MMIWG: Love and Support to the Mothers of Indigenous Daughters
May 12, 2019
As we approach Mother’s Day, we send our love and support to the mothers of Indigenous daughters who were murdered or disappeared, to the children left behind and the families grieving the loss of a loved one. We have been forever changed by our experience serving on the National Inquiry into Missing and Murdered Indigenous Women and Girls. It has been our deep honour to meet so many courageous and resilient families, survivors, Elders, Knowledge Keepers, and many others as we traveled from coast to coast to coast.
On June 3, 2019, we will present our Final Report to the Government of Canada and of each province and territory. We feel it is our duty to share what we have learned as broadly as possible, so that each of us may reflect more deeply on the kind of Canada we want to create. A brief glimpse of history shows us that there was a time when First Nation, Métis and Inuit women had significant influence in governance, lands, economies and cultures. Indigenous oral stories from across Canada show women and gender-diverse people played key roles including leaders, as “mothers’” of the nation; healers and medicine people who tended to physical, emotional, and spiritual health; and protectors who managed community resources, and acted as land defenders and water keepers.
Colonization affected Indigenous women, girls and 2SLGBTQQIA people differently than men. The European systems relied on patriarchy – the dominance of men. This new, patriarchal worldview consistently undermined the traditional roles of Indigenous women. Indigenous women also experienced economic, political and social marginalization through the patriarchy imposed by Christian churches, and the government of Canada, most notably with the 1876 Indian Act.
Colonization created the ethnocentric ideas that continue to dehumanize Indigenous women, girls and 2SLGBTQQIA people and make them targets of violence today. This is central to the National Inquiry’s findings: The current tragedy of missing and murdered Indigenous women, girls, and 2SLGBTQQIA people is centuries in the making.
This is a hard truth to hear. As Canadians, we pride ourselves on being a just and principled society, bound by the rule of law, respectful of human rights and human dignity. We see ourselves as champions for human rights on the international stage.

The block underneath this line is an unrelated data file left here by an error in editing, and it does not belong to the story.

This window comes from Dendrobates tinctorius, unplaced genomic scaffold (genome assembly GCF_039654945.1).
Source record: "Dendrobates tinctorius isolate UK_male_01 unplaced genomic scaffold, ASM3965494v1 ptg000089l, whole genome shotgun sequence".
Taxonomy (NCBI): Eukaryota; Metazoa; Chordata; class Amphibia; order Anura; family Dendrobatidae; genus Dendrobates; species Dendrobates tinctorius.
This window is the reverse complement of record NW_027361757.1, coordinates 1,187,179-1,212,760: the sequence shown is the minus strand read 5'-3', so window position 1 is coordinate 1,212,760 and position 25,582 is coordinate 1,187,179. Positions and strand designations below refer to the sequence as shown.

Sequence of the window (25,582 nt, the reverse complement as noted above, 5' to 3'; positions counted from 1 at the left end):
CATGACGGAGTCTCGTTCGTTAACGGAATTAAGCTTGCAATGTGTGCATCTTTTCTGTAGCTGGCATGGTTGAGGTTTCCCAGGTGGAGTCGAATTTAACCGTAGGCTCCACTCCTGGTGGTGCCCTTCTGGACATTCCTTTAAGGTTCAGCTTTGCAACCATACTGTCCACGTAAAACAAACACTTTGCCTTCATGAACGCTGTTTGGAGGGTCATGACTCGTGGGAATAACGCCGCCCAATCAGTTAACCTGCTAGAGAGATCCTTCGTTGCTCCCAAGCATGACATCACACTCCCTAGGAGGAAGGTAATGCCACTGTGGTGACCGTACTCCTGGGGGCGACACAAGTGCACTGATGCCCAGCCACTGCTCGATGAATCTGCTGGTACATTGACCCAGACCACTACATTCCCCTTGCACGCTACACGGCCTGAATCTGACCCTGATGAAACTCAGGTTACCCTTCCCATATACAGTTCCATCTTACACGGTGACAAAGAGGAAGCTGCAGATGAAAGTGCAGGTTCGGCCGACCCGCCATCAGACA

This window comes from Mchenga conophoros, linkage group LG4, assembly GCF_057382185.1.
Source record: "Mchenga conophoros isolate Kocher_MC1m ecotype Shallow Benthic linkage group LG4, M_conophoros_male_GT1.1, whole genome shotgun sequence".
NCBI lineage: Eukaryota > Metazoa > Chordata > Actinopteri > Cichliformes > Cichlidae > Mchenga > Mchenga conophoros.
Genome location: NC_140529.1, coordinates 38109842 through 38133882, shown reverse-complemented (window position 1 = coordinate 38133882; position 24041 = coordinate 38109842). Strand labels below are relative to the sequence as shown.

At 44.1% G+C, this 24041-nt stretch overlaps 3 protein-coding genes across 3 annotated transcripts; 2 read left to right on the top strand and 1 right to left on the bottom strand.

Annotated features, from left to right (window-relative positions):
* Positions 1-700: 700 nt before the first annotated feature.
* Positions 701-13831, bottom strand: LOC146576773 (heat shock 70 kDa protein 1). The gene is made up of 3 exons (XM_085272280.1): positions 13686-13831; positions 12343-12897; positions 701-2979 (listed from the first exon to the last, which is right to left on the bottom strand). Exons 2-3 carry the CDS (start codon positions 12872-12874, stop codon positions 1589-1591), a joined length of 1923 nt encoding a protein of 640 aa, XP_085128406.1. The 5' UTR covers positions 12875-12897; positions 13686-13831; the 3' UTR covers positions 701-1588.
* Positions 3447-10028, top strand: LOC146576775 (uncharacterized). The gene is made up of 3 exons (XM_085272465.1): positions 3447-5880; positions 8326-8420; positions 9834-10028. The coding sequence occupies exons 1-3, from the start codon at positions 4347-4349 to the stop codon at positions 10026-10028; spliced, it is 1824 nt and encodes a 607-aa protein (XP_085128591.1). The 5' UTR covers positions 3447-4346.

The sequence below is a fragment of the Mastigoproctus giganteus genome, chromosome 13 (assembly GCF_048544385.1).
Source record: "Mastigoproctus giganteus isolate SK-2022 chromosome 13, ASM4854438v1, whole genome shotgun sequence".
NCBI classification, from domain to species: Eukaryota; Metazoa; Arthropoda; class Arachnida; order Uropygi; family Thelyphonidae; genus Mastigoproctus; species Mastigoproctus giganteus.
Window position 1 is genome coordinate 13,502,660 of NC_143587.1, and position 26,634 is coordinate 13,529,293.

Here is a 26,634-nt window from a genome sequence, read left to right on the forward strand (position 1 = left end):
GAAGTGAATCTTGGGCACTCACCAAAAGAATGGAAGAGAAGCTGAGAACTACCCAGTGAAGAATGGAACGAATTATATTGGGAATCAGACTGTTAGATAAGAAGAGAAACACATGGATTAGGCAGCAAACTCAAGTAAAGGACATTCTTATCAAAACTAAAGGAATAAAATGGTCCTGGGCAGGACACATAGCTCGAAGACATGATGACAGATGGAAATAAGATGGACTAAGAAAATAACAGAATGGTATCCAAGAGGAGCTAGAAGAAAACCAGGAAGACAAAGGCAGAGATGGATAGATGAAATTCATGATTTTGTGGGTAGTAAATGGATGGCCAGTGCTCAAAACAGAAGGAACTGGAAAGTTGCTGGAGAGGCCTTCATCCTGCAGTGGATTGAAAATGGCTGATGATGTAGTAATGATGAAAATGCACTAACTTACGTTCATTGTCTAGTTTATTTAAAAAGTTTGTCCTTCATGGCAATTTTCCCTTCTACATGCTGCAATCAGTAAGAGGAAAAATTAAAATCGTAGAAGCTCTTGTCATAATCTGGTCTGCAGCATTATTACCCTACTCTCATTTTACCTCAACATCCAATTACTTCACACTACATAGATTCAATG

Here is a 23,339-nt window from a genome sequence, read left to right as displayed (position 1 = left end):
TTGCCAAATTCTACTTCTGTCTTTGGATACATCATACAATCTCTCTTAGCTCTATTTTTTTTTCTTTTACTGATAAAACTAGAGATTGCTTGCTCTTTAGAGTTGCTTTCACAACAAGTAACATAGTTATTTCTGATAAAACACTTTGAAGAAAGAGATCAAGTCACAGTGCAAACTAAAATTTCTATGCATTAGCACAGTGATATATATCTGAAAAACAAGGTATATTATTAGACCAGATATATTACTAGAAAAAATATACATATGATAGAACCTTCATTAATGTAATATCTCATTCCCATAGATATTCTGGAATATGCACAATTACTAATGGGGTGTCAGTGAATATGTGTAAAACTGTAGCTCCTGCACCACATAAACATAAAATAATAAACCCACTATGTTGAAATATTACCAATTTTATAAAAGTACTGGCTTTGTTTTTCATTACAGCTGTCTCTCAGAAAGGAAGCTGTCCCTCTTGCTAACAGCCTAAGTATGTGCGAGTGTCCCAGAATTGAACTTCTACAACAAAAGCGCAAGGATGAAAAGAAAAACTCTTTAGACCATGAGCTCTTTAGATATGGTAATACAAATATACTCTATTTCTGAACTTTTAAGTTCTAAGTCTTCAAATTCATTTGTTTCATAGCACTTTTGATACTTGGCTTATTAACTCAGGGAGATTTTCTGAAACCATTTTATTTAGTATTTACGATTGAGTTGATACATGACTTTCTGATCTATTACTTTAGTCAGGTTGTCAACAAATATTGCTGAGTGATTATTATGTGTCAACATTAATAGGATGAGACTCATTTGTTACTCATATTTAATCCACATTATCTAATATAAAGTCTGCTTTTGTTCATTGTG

Today, many Indigenous women, girls and 2SLGBTQQIA people do not trust child welfare, justice, health, police, or education systems. Their encounters with these systems can often feel brutal and punishing. We heard over and over again, that quite simply, our systems hurt — even the ones that are supposed to help.
The expertise and agency of Indigenous women, girls and 2SLGBTQQIA people is also too often ignored. In fact, the National Inquiry itself is the result of decades of tireless and creative efforts by Indigenous women, girls and 2SLGBTQQIA people to be heard. They have the solutions to ending violence in their lives, at both the individual and community level, and yet their voices have not counted.
This must change.
We see a Canada where a Mohawk girl in Akwesasne, or an Inuit baby girl born in Arctic Bay, Nunavut, or a Métis girl in downtown Regina, comes into a world that is ready to welcome her. Before she is even born, her mother has access to pre-natal care and nutrition and support programs in her home community that are culturally
appropriate. In more remote communities, it may mean an Indigenous doula is there to help in the birth, so that new mother does not have to travel hundreds of kilometres to have her baby among strangers.
That Indigenous baby comes home to a house that is properly insulated and warm, where there is clean, running water and electricity, just like other Canadian children begin life. We see that little girl in school where First Nations and Métis and Inuit stories and language and world views and role models are part of the curriculum. She learns that her mother and her aunties and grandmother are respected and valued and sacred members of their community, and this country. She learns that 2SLGBTQQIA members of the community and this nation are equally respected and valued and sacred.
When that little girl turns on the television or reads a newspaper or social media, she finds strong, positive, healthy images of herself and the community she lives in. She feels pride. We see a Canada where men and boys, both Indigenous and non-Indigenous, stand in solidarity with their sisters, and help end the cycle of violence.
This is the Canada that is possible. It is not only possible, it is essential. Through our actions, let us honour and give life to the truth.